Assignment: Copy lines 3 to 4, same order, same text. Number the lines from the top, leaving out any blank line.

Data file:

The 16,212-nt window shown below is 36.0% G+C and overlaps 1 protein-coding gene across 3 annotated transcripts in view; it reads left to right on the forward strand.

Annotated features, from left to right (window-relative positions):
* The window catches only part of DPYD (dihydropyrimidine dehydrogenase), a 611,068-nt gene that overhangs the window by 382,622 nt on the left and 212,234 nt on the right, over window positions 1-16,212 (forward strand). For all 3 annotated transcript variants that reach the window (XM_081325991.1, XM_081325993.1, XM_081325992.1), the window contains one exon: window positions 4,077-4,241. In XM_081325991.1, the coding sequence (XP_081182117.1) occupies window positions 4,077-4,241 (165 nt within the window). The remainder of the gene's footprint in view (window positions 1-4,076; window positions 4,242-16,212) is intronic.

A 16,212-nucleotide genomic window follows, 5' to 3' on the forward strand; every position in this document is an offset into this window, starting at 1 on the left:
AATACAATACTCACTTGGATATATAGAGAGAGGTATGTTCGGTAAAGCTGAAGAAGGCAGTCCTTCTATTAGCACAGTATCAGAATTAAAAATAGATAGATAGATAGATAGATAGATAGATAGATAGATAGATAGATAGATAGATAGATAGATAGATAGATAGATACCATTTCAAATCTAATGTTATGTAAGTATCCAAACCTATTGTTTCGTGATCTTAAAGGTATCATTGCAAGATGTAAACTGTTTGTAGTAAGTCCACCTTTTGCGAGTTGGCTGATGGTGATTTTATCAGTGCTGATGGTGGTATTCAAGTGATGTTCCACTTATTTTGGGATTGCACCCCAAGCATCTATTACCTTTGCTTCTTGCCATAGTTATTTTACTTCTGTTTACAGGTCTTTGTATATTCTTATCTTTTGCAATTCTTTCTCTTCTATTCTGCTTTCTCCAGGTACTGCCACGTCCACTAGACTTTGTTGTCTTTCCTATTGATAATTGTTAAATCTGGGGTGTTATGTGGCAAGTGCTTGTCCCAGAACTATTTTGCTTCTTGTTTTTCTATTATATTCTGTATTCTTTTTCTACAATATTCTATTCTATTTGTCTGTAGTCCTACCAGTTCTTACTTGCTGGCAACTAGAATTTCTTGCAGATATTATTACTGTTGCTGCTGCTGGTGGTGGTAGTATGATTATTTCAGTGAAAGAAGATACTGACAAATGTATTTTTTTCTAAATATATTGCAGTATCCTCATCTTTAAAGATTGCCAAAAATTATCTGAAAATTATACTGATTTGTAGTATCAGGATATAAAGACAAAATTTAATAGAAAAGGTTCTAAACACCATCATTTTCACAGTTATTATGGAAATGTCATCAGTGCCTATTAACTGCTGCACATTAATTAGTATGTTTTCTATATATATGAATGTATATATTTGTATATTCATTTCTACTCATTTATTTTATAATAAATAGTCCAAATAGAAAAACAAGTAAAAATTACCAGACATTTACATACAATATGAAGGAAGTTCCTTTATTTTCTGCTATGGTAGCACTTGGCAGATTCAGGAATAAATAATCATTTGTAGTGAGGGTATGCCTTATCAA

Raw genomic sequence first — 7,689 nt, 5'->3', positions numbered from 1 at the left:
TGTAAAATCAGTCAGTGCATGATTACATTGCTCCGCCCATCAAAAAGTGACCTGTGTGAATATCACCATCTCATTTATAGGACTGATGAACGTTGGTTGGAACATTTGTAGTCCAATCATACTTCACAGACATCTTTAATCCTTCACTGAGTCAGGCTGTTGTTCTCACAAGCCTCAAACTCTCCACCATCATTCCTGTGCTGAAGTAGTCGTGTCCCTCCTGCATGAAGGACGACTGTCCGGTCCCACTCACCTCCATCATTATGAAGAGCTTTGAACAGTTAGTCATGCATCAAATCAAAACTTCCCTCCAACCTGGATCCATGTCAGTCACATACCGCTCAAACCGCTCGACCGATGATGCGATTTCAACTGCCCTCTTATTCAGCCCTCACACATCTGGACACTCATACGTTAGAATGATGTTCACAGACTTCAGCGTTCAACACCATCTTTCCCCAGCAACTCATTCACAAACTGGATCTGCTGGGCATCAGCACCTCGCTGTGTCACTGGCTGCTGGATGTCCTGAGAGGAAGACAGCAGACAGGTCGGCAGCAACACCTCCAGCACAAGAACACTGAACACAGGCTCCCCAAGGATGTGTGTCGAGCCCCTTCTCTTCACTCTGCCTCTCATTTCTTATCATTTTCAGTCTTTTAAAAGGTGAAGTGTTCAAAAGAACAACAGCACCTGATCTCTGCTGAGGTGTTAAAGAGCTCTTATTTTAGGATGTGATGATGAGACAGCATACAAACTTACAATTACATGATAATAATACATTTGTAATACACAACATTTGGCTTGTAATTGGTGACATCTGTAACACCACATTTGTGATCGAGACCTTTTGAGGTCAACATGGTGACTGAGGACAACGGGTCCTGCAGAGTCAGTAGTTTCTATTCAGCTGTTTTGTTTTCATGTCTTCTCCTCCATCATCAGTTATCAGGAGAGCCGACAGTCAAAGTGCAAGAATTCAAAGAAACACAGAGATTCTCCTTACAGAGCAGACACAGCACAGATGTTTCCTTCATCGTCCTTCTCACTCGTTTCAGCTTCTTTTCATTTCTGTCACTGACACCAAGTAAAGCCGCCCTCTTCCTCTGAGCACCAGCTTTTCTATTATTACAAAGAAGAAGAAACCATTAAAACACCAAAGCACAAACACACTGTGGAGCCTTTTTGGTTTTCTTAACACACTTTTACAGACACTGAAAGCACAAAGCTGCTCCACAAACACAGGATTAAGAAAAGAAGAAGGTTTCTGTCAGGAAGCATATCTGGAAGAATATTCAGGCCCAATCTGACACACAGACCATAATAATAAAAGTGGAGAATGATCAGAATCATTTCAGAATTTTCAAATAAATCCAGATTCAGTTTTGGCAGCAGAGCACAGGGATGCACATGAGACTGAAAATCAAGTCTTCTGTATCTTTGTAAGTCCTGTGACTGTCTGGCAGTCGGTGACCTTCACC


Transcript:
* The window catches only part of DPYD (dihydropyrimidine dehydrogenase), a 611,068-nt gene that overhangs the window by 382,622 nt on the left and 212,234 nt on the right, over window positions 1-16,212 (forward strand). For all 3 annotated transcript variants that reach the window (XM_081325991.1, XM_081325993.1, XM_081325992.1), the window contains one exon: window positions 4,077-4,241. In XM_081325991.1, the coding sequence (XP_081182117.1) occupies window positions 4,077-4,241 (165 nt within the window). The remainder of the gene's footprint in view (window positions 1-4,076; window positions 4,242-16,212) is intronic.

A 16,212-nucleotide genomic window follows, 5' to 3' on the forward strand; every position in this document is an offset into this window, starting at 1 on the left: